HAIL researchers also wanted to know if patients would be annoyed by having to wear a Band-Aid-size cardiac sensor on the chest that transmits real-time information about heart health to a caregiving team. Would it feel intrusive?

Next: Findings from the iPad study and NASA technology. »

They found: Residents thought the tablet wasn't a problem and enjoyed playing an active role in their health. Watching how their medicine worked and seeing what happened to their body if they didn't take it made a difference. Testers also didn't mind wearing the cardiac monitor. Charter House resident Joanne Wayne, 77, tests the tablet and the cardiac monitor and participates in focus groups. She likes the medical feedback and enjoys being able to provide input into project designs.

Founded in 1999, the MIT AgeLab, the country's oldest living lab, creates new technological solutions to help people live better.

They asked: Does a monitoring system that has the same software NASA used to communicate with astronauts in space help improve medication compliance and good food habits? Does it also help people feel more connected socially?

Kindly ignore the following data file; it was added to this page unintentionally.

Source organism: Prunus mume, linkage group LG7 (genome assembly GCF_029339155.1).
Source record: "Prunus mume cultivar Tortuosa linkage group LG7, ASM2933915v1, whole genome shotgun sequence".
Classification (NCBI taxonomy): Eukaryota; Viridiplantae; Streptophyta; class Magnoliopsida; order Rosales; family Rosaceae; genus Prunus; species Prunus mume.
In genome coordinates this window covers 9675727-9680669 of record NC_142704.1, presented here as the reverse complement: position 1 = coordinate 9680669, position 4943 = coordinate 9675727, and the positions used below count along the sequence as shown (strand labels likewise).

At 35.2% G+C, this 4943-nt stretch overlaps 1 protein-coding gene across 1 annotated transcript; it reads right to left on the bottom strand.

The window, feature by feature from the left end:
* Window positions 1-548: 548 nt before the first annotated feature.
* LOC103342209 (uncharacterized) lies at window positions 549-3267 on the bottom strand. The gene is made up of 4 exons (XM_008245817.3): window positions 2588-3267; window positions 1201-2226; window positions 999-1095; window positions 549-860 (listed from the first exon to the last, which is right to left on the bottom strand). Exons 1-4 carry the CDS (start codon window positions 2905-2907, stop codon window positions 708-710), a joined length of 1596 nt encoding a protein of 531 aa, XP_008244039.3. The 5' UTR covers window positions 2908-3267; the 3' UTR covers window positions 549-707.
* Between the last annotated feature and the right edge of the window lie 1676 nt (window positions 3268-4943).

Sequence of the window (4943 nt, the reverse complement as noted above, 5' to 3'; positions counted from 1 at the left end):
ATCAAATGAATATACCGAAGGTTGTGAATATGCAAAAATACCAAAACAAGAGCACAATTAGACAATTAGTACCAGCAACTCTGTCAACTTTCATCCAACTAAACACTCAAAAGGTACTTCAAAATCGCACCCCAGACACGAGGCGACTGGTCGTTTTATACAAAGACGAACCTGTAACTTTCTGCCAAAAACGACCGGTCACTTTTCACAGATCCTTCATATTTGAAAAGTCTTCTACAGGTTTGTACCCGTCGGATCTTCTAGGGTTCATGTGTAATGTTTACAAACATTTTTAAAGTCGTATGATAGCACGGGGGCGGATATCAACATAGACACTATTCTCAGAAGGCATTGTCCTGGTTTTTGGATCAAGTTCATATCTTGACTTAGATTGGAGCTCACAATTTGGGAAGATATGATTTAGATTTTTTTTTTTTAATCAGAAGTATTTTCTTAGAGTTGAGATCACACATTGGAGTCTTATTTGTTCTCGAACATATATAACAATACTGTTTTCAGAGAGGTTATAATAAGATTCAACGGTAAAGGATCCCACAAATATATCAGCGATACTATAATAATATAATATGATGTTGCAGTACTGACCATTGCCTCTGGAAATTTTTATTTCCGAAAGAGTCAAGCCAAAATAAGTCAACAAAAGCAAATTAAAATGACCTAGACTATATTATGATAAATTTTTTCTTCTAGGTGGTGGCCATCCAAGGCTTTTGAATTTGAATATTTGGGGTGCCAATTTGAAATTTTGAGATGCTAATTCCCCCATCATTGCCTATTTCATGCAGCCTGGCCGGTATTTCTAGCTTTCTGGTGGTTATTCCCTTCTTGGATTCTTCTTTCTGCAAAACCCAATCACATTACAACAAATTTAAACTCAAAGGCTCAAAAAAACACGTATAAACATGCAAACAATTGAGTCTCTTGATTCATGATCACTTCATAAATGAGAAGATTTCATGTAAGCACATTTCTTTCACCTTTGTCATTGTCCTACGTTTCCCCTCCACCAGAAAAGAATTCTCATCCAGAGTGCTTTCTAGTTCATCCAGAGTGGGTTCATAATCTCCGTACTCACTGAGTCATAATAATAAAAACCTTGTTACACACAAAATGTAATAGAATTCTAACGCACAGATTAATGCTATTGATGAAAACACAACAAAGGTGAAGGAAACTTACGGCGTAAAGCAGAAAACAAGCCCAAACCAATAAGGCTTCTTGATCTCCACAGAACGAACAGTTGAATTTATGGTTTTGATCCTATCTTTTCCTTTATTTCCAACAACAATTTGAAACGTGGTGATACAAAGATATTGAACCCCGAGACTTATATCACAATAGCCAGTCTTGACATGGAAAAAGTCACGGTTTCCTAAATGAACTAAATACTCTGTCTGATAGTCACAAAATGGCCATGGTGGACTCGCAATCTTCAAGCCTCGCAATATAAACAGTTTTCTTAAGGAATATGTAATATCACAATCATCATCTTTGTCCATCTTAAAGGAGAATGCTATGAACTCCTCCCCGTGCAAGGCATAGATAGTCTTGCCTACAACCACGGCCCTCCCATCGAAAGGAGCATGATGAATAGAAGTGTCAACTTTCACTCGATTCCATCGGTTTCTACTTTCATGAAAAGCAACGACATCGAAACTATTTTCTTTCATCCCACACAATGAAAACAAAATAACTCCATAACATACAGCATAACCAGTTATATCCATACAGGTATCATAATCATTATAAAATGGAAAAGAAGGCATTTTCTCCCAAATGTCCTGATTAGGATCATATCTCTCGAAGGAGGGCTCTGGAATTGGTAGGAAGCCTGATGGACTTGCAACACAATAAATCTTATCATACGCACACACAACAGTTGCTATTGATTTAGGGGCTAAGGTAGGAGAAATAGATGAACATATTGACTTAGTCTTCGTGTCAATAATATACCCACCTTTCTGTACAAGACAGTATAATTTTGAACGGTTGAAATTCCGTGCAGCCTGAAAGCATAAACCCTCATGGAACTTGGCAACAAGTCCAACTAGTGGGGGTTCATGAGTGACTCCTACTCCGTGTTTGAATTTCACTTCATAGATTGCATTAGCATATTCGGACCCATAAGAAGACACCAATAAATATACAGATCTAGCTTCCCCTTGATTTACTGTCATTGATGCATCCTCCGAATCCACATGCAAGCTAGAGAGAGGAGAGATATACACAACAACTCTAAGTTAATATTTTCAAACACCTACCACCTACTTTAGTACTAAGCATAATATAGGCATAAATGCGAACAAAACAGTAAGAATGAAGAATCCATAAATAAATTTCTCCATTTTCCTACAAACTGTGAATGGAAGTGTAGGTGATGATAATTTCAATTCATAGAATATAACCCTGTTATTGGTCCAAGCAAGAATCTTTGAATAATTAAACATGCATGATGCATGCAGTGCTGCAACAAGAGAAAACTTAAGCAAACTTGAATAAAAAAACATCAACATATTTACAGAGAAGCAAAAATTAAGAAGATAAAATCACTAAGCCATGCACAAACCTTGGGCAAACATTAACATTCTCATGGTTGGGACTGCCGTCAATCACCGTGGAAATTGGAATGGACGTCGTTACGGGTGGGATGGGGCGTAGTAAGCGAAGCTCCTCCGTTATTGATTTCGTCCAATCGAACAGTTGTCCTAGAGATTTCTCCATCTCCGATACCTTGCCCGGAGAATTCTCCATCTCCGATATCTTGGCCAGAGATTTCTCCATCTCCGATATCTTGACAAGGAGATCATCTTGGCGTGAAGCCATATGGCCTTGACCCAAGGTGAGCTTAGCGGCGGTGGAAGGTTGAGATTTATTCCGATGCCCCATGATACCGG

To find out, researchers install a videoconferencing and touch-screen computer system in an older volunteer's kitchen to monitor eating and medication habits. The system sends data instantly to the volunteer's family's computer. The kids or grandkids can log on to see if Mom took her medications and leave messages ("What did you have for breakfast today? I had oatmeal"), upload family photos or have a nightly video chat.

They found: Videoconferencing in the kitchen helps ensure residents take their medication on time and encourages eating and socializing. It also reinforces researchers' belief that older adults will embrace technology if it provides value.

Sally Abrahms writes about boomers and aging. Her caregiving blog can be found at blog.aarp.org/author/aarpsally. Follow her on Twitter @sallyabrahms and at sallyabrahms.com.

You may also like: MIT AgeLab connects the generations.